A few years ago Apple’s month long iTunes Festival was a beautiful thing. All the headliners were either artists on the cusp of greatness or heroes making a comeback. It was held at Koko and you could pretty much get a free ticket for any show you applied for… oh how times have changed.
Now at Camden’s Roundhouse the line-up is a stellar who’s who of popular music. Headliners at the festival now are people who could sell out the O2, and getting a ticket has become nigh on impossible.
The iTunes Festival is NOT about the fans. Do not believe any PR or such you read, this is no thank you for collectively spending millions of pounds with them each month, this is not the people’s music festival because tickets are free; No! This is not about us, the music fans. The iTunes Festival is about Apple flexing their muscles. A gentle reminder to the music industry who is top dog right now and warning to any naysayers to fall in line.
The iTunes Festival is not about music, it is about business; pure and simple. I’m not complaining because a free gig is a free gig and the line-ups are sensational. However, the success of the festival means even more people apply for each draw making it almost impossible to be there.
When you break it down there are not actually that many tickets which fall in to the draw. Once you take out the 200 The Evening Standard will get for each gig, the easy 100+ going to every press music writer and blogger (except me!). Then the enormous amount of corporate tickets… talk to people there and you’ll hear is “oh I’m so and so’s son/daughter”. In total only 160 prizes for each show, not much when you think about the size of the Roundhouse.
Over the years I have learned a few tips to help improve my chances of getting a ticket which I thought I’d share to hopefully help improve your luck too.
#1: Only apply for shows you want to go to
I know the temptation is to apply for everything in the hope you get something. Last year’s T&Cs suggested if you were picked in the ballot once you could not win tickets for future gigs. This year’s T&Cs are similarly vague. Each year there are some absolute stinkers no-one is interested in. If you apply for everything, odds are you’ll be selected for that show simply because no one else was interested and you won’t be able to see anything else. The T&Cs don’t explicitly state that, more a suggestion, however I wouldn’t the risk.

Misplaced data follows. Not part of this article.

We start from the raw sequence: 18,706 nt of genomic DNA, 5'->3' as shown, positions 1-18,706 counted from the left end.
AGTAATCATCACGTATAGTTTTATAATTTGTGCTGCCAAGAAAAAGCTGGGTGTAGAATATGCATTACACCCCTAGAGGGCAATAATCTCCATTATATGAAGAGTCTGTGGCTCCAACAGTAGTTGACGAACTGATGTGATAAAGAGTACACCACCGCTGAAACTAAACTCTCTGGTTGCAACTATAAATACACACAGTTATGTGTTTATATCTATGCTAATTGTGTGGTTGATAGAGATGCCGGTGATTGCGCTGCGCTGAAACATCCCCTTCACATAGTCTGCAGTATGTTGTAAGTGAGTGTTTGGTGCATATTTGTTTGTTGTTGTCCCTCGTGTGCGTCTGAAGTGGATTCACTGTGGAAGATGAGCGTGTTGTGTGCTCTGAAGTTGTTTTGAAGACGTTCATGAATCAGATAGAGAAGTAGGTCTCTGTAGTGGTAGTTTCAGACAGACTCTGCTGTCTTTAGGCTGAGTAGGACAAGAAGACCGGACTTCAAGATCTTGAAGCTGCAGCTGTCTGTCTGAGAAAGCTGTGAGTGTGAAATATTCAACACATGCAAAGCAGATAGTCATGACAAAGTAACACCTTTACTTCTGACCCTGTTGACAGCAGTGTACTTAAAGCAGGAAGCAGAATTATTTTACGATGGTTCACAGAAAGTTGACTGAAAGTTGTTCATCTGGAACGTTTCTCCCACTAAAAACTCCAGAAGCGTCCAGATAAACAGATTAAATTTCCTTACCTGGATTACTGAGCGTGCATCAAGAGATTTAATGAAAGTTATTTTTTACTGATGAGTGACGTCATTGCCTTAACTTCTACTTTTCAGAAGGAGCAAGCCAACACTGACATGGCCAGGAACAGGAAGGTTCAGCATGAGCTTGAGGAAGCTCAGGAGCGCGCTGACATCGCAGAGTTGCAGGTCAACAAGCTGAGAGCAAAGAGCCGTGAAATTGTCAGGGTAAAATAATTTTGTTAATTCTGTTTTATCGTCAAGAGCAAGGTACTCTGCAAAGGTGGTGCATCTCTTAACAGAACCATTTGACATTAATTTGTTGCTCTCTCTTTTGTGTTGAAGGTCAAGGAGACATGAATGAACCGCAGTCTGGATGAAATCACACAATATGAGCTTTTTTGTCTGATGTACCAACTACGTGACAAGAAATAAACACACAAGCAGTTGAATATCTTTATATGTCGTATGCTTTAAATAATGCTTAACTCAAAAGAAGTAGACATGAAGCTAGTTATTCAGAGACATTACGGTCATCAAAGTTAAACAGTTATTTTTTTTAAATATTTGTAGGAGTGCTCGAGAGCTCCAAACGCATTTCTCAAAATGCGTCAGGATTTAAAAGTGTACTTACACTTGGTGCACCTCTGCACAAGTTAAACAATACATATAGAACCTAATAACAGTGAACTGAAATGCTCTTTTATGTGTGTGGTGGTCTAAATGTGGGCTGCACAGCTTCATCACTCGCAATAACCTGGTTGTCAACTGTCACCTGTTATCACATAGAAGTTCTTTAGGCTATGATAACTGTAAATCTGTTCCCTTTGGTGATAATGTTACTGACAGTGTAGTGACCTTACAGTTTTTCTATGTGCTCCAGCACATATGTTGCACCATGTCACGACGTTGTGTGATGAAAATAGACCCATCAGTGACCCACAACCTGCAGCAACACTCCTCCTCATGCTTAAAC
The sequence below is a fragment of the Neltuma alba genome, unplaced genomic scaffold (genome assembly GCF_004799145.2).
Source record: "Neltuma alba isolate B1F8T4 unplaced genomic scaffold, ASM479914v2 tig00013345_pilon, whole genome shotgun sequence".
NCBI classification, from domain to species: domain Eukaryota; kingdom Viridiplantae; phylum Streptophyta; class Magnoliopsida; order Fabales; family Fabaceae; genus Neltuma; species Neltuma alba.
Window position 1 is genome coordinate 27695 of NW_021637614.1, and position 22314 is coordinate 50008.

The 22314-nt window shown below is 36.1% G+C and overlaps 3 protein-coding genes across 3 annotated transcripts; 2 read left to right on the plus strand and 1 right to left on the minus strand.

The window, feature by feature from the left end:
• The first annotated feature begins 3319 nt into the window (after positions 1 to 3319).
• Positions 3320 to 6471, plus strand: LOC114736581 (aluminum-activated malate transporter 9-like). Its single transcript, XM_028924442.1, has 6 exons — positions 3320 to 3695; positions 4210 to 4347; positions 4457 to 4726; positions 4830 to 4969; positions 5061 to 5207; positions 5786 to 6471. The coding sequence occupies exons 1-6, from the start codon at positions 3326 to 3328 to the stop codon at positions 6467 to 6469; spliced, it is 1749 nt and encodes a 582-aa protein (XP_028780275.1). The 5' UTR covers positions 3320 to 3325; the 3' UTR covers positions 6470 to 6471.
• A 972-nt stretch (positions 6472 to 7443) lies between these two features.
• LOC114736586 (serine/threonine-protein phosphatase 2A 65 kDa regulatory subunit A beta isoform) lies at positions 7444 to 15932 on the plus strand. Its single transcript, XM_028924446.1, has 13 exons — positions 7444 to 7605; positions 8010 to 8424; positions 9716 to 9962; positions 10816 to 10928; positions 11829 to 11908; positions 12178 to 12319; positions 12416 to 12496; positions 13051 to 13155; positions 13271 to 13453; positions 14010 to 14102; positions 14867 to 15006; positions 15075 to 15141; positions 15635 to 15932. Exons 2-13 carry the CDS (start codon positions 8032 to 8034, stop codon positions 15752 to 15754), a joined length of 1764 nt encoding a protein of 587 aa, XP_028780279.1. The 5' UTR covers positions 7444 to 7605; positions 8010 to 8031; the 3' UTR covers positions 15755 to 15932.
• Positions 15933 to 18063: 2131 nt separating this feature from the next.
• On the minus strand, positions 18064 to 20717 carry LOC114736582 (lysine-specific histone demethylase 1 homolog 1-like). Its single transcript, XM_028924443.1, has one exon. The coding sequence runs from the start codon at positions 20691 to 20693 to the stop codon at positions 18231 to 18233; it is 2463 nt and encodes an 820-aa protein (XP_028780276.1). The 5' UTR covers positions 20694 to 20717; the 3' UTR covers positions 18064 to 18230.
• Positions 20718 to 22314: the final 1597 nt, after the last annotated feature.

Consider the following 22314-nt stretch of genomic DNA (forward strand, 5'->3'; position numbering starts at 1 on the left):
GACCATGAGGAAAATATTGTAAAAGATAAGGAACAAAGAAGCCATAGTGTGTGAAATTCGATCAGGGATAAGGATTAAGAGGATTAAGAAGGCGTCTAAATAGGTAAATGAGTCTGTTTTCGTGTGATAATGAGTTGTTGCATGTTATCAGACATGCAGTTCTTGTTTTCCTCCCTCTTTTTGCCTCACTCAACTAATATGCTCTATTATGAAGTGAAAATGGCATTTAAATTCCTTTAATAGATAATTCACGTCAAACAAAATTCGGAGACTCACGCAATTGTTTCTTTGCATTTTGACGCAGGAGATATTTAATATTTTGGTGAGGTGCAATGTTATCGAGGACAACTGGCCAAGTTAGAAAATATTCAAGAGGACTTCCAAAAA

#2: Stalk the site and apply early
Once again, I got this one from the T&Cs which state – “From mid July 2012 until the end of the relevant Promotion Period, once per week, an equal number of winners will be drawn from the pool of entries so far…”. The earlier you apply the more of those weekly prize draws you will be entered in to, simples.
#3: Follow the warm-up act
This is probably you best chance of getting tickets. Each support act is given tickets, and I think for the non-headliners at least, a proportion of these have to be given away in a competition. While last year a lot of the support acts were as big (if not bigger) than the headliners not everyone was already massive. If you target the smaller bands that is your best opportunity.
I know this works as it secured me tickets to see Paulo Nuttini 2009. At the time I was a big fan of Marina & The Diamonds (his support act) and on her mailing list. She ran a competition, I applied and a few days later Apple e-mailed me with tickets. I bumped in to a few people at the show who had also got their tickets that way. Her mailing list was probably pretty small those days so our odds of winning were greatly improved; i.e. 1/100 on a small bands mailing list vs. 1/1,000 in the main draw
If I think of any more tips I’ll add them to the post. This year’s month long festival is in September because of a little event going on in London in July/August. The website is already open so get applying and I wish you luck… any spare +1s, just let me know!